A high-velocity system uses a unique design composed of insulated small ducts, which can be hidden in the walls without adding bulkiness, keeping the interior design aesthetic. That means a plan doesn't need to be designed around the HVAC system, as it would with a conventional ducted system. The insulated aluminum tubes are flexible and average about two inches in diameter. Because of the size, these tubes are generally easier to fit into existing walls, floor joists, etc. Many older homes are better candidates for high-velocity AC for this reason.
High-velocity systems are also great at removing humidity in your home. This is because they rely on the aspiration method, where air is delivered with such speed that it creates air currents that circulate the cooled air throughout the room. Not only does this create better circulation and increased comfort, but it also does a better job of removing humidity. In fact, Unico's high-velocity can remove up to 30 percent more humidity than standard AC systems.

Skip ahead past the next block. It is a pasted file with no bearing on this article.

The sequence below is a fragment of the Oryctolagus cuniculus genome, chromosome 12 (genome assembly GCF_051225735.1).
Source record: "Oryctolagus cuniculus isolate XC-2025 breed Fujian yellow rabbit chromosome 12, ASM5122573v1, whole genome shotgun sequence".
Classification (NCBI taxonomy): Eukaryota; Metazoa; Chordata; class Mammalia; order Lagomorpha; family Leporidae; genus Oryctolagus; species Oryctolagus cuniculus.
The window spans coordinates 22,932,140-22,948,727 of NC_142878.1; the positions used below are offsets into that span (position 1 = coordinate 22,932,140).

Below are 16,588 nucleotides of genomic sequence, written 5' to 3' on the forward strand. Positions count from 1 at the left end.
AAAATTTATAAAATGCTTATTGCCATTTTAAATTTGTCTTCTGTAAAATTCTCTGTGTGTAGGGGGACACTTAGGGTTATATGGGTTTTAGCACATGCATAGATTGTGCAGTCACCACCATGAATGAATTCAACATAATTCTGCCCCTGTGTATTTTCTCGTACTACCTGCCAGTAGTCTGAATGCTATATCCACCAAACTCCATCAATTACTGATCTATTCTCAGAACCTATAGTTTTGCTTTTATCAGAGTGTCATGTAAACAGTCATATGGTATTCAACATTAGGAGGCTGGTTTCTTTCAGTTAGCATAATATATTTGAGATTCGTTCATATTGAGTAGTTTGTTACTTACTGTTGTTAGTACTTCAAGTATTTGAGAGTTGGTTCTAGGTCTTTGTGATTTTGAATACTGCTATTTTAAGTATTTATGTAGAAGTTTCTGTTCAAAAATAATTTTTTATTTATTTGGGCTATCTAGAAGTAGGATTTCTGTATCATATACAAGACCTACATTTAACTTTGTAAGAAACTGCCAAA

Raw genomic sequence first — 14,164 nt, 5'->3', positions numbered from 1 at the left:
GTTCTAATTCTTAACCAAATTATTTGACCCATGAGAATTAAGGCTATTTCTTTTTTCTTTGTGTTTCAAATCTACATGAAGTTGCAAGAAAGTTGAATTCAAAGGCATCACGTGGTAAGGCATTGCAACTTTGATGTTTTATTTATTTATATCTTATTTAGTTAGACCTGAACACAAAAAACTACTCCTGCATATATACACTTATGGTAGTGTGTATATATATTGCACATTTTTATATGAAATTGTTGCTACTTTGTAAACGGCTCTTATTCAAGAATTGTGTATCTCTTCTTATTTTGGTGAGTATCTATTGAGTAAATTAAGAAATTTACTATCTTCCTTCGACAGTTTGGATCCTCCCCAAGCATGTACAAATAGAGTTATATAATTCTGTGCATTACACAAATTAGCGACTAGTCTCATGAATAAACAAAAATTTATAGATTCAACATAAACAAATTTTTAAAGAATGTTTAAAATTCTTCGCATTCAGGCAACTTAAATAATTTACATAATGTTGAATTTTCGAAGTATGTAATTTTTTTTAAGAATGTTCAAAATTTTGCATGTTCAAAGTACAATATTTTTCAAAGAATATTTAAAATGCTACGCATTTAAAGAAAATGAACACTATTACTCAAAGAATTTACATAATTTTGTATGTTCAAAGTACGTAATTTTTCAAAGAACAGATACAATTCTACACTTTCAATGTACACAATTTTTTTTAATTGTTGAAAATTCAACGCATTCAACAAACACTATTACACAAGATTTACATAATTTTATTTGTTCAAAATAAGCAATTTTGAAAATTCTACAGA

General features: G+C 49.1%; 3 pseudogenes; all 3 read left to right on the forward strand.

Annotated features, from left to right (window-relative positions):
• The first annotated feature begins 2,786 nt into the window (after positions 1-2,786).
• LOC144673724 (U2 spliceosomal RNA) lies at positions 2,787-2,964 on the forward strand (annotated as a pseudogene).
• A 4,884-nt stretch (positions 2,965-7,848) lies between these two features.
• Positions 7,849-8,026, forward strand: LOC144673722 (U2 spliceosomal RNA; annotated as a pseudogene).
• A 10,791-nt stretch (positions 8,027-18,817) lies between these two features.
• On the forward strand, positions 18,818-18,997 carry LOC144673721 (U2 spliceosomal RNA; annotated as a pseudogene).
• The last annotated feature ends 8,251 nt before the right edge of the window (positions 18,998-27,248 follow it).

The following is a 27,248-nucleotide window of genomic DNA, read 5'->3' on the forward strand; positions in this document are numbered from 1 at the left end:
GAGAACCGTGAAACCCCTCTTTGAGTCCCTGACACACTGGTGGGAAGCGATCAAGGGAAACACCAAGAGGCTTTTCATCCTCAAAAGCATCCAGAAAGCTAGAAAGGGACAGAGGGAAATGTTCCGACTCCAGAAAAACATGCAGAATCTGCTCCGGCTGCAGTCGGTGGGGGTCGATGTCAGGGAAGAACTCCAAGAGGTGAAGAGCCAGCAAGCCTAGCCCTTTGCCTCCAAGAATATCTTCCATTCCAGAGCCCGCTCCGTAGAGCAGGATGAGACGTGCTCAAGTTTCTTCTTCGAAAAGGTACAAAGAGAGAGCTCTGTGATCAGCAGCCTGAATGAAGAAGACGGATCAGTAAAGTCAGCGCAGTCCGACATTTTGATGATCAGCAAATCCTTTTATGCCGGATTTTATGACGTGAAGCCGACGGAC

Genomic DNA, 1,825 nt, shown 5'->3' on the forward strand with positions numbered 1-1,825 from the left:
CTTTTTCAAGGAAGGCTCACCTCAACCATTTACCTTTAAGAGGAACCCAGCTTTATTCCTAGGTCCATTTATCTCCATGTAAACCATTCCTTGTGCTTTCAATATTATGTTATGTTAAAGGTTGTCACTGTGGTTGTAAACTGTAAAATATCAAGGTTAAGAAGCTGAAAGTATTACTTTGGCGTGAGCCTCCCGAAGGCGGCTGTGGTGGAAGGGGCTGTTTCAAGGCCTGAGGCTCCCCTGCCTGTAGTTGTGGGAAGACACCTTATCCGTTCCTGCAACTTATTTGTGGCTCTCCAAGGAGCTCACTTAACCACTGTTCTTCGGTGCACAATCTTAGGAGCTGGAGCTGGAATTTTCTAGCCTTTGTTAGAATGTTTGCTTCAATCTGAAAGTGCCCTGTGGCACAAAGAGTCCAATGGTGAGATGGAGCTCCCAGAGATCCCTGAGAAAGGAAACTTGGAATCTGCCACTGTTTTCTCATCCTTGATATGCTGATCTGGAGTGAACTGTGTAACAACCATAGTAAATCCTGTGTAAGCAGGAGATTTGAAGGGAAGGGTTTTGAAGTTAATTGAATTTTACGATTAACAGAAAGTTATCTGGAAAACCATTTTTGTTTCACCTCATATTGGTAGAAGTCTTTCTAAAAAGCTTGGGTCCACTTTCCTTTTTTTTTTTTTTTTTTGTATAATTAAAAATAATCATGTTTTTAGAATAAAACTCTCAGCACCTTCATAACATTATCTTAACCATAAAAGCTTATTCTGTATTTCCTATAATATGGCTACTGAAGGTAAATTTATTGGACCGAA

In addition, high-velocity air conditioners are more efficient than traditional ACs. A conventional system can have about 30 to 40 percent duct leakage, making it far less efficient. On the flip side, high-velocity ducts are easier to seal and therefore have less leakage, which means less wasted energy.
Lastly, high-velocity AC outlets are typically more concealable than standard vents. The three-inch wide outlets can be placed against doors and walls to keep them out of sight. They can also be altered to match the material on floors, walls, and ceilings.
Cons of high-velocity AC
High-velocity systems have the highest upfront cost compared to other types of AC. But while high-velocity systems may have a higher upfront cost compared to other types of AC, it's important to consider the overall value. If you have a conventional system with significant duct leakage, inefficient air mixture, and limited returns in each room, you may be experiencing higher operational costs. In contrast, high-velocity AC eliminates the need for collateral costs such as soffiting and additional construction, saving you both money and space. Additionally, the operational costs of high-velocity systems tend to be lower in the long run.